What you need to know:
- London Marathon organisers are expected to announce on Friday that this year’s rescheduled race will go ahead on October 4
- Kenya’s tourism officials are expected to use Kipchoge’s build-up and competition in London to market Kenya as a preferred tourism destination in the continent
- Kenya has recently invested hundreds of millions of shillings to elevate local sporting events to international calendars thereby attracting top global personalities and helping broadcast the events live to millions of homes globally
London Marathon organisers Thursday night announced that this year’s rescheduled race will go ahead on October 4. But for elite athletes only.
Mass runners have been excluded due to fears over the coronavirus pandemic.
The race was initially scheduled for April 26 but was moved to October 4 with other big city races that form the World Marathon Majors — namely Boston, Chicago, Berlin and New York — cancelled.
The sixth race in the series, the Tokyo Marathon, was run in March as an elites -only race. The race organisers in London, led by race director Hugh Brasher, made the announcement as defending men’s champion and world record holder Eliud Kipchoge heads to the Maasai Mara this weekend to watch the wildebeest migration as a Kenya Tourism Board destination ambassador.
Kenya’s tourism officials are expected to use Kipchoge’s build-up and competition in London to market Kenya as a preferred tourism destination in the continent.
Kenya’s women’s world marathon record holder Brigid Kosgei is the defending London Marathon women’s champion.
London Marathon organisers said October’s race will be run in a “secure biosphere” due to coronavirus restrictions.
“Elite races for men, women and wheelchair athletes will take place on an enclosed looped course in St James’s Park in a secure biosphere,” they said in a statement. The long-awaited head-to-head between Kipchoge, also the first man to break the two-hour mark, and Ethiopian great Kenenisa Bekele will headline the men’s race.
The times count towards Olympic qualification for the 2020 Games in Tokyo which have been delayed by 12 months.
Although Britain is over the first bout of the virus, restrictions are still in place, including on large crowds, and no spectators will be allowed to watch the athletes take on 19.8 laps of the central London park.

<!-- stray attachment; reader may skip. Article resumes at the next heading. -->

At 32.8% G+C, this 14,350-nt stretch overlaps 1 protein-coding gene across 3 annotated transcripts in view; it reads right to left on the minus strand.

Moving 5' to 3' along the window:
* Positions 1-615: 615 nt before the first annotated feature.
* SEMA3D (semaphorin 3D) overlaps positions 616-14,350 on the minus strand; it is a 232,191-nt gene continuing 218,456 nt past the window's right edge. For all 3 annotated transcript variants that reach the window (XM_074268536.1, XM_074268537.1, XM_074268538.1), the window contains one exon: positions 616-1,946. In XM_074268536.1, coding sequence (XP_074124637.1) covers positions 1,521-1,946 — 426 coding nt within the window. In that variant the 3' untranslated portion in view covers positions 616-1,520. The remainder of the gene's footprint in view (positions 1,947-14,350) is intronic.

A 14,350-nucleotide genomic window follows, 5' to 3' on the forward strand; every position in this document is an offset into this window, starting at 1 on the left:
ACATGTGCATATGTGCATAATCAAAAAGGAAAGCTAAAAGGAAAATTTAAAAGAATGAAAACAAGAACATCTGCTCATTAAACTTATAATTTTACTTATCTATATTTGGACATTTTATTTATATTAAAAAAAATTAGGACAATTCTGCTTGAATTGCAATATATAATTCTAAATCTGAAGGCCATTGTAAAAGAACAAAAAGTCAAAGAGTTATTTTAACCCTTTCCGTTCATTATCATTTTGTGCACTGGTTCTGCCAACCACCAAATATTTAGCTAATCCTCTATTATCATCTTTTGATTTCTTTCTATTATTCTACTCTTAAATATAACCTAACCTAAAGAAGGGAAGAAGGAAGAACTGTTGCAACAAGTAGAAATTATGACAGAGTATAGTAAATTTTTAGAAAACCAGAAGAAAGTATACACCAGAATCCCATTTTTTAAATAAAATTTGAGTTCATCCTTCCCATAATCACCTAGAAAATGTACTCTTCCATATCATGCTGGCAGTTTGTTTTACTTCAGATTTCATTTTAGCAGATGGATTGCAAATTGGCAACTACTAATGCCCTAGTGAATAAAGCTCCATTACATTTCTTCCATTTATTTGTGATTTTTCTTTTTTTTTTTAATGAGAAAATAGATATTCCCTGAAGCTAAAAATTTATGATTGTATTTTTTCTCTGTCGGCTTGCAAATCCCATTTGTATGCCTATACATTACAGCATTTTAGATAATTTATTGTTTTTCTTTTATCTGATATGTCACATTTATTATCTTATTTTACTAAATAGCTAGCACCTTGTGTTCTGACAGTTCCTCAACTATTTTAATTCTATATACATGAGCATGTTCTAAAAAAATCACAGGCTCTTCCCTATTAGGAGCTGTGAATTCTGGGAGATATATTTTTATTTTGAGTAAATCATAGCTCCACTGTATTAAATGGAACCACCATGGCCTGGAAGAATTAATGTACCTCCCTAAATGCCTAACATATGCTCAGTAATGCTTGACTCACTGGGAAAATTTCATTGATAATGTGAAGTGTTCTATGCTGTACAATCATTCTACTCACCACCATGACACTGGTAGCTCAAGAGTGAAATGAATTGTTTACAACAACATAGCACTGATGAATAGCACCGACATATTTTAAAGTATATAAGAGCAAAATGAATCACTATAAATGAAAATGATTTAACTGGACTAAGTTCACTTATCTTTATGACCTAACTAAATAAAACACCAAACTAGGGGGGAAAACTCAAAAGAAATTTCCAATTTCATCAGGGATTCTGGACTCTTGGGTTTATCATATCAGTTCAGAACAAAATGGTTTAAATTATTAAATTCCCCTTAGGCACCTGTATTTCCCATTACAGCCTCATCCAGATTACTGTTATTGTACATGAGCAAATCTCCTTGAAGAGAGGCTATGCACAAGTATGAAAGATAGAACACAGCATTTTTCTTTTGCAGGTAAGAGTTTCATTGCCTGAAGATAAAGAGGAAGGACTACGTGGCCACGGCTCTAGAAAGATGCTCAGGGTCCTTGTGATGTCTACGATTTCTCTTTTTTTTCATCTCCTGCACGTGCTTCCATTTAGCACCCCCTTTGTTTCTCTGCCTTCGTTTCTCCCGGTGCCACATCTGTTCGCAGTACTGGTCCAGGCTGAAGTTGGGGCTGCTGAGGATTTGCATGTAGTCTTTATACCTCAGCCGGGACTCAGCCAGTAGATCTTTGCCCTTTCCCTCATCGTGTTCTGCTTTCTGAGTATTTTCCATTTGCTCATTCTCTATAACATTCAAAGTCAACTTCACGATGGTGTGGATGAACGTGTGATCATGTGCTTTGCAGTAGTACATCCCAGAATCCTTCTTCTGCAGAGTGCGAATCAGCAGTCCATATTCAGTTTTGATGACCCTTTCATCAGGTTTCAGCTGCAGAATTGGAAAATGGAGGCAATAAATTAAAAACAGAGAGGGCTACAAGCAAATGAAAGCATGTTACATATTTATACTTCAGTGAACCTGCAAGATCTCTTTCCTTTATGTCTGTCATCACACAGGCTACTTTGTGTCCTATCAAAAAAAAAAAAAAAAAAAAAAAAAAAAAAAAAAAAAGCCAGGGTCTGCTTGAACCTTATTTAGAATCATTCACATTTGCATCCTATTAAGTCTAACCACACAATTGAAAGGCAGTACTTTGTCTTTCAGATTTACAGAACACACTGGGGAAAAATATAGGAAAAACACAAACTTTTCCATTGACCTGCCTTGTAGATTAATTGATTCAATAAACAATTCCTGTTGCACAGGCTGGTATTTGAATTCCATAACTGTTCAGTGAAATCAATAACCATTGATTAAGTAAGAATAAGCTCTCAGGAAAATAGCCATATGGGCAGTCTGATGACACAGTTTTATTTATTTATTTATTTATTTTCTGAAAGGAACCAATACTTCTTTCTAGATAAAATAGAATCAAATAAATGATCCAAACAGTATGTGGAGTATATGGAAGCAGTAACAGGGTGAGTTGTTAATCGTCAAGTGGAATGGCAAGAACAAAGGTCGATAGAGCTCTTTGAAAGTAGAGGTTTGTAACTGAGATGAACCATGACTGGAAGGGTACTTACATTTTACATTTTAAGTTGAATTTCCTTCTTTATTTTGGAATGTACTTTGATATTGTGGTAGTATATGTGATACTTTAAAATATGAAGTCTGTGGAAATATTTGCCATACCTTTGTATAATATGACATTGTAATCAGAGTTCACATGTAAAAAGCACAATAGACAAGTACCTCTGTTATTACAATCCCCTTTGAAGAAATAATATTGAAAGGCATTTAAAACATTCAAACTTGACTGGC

“Today is a day of sadness, but also I think it’s a day of certainty,” said event director Hugh Brasher. Nearly 43,000 runners competed last year in the race.
Sport is expected to play a key role as the global tourism industry cautiously reopens in the face of the Covid-19 challenge.
Speaking ahead of Kipchoge’s trip to Maasai Mara this weekend, Kenya Tourism Board CEO, Betty Radier said the board is actively exploring additional marketing options for the destination with sports tourism featuring prominently among the available avenues.
“We are increasingly using both local and global sporting events, as well as renowned sports personalities, to raise Kenya’s profile as a top tourism destination.
“By virtue of the eyeballs both entities are able to attract, they make for favourable avenues through which a country can profile its destination and convert the same to actual tourist footfall into the country.”
“By virtue of athletes such as Eliud Kipchoge participating in top sporting events, the world is able to associate him with the destination, and in turn, the country benefits by showcasing its attractions to the global audience; in turn translating to an increase in number of visitors from around the world.”
Kenya has recently invested hundreds of millions of shillings to elevate local sporting events to international calendars thereby attracting top global personalities and helping broadcast the events live to millions of homes globally.
The Magical Kenya Open, for instance, is now part of the European Tour, guaranteeing it live TV airplay across the world’s top channels such as golf channel and sky sports, and helping promote the country’s tourism product to over 300 million homes globally.